Yesterday I had the pleasure of attending an Open debate on ACTA, held at the University of Silesia in Katowice. Among many distinguished guests (including the Polish Ombudsman, representatives of NGOs and ZAiKS) a member of the Polish parliament, Mr Andrzej Gałażewski earned a special mention – and an award for the best quotes of the day, hands down.
I think all the participants were surprised with Mr Gałażewski’s defence of ACTA signing decision, taking the form of a claim that no negative signals about the treaty surfaced before the decision was made. After a quick reply to this misconception by Robert Partyka of the Polish Linux User Group, Mr Gałażewski commented:
Outside arguments that reach us impact our decisions only when they are suitably intellectually packaged
Apparently, substantial arguments submitted by NGOs against ACTA were not “suitably intellectually packaged”. As we all know, what had impact on the decision were the protests. We also know the slogans used during those protests – so we have some examples of what, in fact, is a “suitably intellectually packaged” argument. And thanks to a member of the Polish parliament, no less!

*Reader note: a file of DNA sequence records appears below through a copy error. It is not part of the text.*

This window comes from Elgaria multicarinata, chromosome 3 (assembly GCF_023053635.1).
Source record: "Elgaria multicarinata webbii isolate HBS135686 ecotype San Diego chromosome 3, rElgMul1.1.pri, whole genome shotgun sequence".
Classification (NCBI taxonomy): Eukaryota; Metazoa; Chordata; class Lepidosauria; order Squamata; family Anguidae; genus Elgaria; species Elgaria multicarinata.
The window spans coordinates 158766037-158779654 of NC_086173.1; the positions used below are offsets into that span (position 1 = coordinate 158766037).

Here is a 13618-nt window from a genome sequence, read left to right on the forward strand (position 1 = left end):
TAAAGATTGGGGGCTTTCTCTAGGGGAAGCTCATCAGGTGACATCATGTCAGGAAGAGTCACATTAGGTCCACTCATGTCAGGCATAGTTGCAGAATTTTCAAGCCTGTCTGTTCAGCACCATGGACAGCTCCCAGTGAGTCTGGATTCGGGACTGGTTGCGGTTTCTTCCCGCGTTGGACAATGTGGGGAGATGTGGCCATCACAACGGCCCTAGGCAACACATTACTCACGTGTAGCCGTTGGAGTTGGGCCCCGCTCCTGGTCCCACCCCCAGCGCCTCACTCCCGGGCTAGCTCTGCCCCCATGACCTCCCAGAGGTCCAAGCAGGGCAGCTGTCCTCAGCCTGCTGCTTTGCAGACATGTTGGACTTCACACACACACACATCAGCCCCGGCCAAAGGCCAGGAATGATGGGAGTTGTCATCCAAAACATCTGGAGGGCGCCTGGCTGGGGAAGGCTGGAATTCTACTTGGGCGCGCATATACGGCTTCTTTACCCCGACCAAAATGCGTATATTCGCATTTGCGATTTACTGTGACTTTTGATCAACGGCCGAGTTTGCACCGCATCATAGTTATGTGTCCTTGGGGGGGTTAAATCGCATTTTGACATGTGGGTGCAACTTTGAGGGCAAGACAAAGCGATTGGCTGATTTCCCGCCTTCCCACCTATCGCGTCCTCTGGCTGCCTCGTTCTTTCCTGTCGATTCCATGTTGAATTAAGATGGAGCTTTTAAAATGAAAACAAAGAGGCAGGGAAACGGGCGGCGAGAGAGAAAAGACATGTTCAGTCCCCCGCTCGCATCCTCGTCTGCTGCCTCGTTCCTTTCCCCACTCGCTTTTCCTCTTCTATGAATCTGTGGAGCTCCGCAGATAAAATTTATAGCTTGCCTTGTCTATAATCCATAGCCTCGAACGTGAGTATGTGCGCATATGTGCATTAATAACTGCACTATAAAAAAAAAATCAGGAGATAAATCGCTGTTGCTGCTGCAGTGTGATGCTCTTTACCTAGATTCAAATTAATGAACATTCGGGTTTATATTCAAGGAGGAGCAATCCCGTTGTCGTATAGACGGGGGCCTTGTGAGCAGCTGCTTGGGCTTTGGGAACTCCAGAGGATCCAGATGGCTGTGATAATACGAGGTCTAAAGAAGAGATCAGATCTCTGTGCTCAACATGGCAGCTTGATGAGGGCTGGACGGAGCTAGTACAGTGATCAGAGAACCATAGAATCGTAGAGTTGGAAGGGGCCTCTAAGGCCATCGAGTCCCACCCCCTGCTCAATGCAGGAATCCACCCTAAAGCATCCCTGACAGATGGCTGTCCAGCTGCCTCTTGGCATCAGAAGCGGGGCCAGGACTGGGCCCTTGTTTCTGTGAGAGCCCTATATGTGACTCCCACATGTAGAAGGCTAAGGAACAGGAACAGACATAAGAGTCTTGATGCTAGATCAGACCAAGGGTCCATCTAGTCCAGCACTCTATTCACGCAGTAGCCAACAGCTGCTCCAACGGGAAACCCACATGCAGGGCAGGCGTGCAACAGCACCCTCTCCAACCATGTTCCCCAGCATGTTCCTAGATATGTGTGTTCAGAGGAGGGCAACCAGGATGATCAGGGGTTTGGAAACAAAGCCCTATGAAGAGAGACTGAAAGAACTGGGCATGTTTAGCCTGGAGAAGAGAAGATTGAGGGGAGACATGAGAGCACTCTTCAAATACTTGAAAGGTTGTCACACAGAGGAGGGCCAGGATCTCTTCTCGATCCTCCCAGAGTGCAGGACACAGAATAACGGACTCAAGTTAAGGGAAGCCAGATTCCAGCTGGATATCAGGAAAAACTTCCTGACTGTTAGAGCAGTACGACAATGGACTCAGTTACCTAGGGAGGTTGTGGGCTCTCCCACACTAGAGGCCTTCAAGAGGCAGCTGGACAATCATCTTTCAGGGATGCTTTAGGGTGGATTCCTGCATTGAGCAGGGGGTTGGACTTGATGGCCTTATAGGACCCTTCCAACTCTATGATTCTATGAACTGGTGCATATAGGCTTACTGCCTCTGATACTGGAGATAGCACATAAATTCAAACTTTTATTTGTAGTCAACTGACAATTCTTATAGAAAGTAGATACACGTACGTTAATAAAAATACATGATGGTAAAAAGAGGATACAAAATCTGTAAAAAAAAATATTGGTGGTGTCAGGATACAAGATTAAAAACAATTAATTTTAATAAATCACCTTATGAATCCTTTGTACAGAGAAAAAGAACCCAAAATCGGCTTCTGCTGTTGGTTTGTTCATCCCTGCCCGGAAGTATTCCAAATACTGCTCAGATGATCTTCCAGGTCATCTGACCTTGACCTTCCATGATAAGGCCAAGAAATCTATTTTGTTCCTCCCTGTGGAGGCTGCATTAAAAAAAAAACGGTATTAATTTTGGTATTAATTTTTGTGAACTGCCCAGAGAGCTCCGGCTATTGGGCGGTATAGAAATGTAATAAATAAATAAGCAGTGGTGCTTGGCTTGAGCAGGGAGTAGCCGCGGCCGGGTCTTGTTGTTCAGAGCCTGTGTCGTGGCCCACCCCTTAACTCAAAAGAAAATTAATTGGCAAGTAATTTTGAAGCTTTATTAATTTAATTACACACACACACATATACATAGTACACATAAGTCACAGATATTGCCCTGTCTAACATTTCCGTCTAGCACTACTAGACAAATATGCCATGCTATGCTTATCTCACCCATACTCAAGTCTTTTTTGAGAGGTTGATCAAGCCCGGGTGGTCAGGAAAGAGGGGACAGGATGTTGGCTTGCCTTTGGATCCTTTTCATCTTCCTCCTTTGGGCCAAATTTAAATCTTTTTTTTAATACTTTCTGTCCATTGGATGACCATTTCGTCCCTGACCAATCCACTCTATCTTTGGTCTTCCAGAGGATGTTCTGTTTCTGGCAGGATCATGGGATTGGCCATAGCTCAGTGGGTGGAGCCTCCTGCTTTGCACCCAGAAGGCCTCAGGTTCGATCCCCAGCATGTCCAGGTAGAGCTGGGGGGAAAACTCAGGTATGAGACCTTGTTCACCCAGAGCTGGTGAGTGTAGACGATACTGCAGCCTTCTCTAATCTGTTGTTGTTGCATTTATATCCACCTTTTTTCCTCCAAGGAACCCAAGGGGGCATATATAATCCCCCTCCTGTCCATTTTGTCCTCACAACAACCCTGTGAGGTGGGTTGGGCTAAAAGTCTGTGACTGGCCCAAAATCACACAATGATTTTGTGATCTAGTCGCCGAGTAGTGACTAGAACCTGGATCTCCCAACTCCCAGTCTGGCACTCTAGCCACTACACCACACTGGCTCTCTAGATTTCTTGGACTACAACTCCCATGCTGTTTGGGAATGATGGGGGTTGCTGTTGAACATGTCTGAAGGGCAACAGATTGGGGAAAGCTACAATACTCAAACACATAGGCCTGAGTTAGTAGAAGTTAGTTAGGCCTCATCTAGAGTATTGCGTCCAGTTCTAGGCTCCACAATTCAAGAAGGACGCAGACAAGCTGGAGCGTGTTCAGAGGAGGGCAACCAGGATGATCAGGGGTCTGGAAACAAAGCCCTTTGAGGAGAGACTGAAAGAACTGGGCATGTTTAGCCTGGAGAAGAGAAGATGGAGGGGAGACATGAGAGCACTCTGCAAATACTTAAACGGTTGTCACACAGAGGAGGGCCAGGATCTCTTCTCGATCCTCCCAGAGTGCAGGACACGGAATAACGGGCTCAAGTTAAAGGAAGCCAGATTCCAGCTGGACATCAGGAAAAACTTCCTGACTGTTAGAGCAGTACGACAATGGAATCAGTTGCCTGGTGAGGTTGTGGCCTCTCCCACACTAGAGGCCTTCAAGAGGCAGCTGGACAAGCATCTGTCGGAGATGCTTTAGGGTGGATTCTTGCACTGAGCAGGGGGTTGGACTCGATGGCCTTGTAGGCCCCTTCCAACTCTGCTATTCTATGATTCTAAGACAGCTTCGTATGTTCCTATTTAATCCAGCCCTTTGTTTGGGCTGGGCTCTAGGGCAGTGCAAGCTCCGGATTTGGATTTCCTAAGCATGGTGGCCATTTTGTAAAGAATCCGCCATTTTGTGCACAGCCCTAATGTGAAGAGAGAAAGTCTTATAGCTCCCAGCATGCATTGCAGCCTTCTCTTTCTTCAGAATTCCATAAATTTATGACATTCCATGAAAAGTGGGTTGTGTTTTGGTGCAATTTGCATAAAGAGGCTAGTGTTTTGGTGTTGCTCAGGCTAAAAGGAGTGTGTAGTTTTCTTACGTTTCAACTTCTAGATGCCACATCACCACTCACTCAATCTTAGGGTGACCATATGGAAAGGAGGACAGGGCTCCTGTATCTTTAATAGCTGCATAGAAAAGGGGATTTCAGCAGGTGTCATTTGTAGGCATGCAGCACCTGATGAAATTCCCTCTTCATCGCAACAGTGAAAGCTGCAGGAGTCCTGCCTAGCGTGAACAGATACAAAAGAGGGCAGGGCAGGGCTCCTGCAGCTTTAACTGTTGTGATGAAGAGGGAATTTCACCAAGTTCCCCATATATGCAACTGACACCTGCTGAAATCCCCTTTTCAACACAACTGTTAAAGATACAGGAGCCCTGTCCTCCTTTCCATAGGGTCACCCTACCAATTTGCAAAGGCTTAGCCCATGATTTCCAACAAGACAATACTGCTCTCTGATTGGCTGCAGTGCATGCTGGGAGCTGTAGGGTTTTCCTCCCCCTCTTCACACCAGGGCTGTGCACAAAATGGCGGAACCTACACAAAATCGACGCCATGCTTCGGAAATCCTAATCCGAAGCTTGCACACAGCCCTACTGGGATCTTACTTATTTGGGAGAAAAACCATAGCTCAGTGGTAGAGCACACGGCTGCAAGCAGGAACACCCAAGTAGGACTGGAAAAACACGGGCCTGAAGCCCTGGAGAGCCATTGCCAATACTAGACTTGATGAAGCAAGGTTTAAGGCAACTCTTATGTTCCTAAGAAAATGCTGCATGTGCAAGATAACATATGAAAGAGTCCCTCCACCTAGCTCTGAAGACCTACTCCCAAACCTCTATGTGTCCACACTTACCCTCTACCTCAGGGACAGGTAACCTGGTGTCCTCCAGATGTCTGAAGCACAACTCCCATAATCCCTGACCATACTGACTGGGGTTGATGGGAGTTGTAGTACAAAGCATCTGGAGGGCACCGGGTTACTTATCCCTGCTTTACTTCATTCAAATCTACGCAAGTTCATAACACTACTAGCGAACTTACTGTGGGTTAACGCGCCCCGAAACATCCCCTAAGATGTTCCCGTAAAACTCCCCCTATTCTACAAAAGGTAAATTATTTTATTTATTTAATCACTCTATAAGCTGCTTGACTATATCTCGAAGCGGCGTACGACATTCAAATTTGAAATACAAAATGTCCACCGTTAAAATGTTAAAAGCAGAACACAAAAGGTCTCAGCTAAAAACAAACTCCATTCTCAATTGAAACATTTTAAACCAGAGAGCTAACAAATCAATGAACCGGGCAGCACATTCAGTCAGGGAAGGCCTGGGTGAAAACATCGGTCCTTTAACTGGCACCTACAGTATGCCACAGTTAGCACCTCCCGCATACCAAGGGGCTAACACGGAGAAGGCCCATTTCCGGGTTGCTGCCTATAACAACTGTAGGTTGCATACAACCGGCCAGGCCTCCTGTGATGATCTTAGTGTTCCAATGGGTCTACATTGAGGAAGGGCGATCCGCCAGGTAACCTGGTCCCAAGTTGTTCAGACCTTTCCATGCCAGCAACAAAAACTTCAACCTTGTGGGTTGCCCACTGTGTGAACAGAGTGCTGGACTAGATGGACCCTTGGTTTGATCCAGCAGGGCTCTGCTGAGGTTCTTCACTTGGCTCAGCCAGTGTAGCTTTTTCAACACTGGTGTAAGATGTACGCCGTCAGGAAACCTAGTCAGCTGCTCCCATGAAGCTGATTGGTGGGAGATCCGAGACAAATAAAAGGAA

That, however, is not all! When talking about the future of ACTA, Mr Gałażewski remarked that at this point
"this agreement is passé", and asked directly how is he planning to vote when (if?) the ratification vote comes to the Polish parliament, he replied:
We are not going to commit political suicide
Well, at least it’s all in the clear now! I mean, how the politicians make their decisions. That substantial, on-topic arguments are not the best way to influence such decisions (they are not “suitably intellectually packaged”), was public knowledge for a long time. That many politicians are political opportunists is also not that surprising.
It is, though, great to know that, besides opportunism, there are some additional criteria – even if it’s just fashion.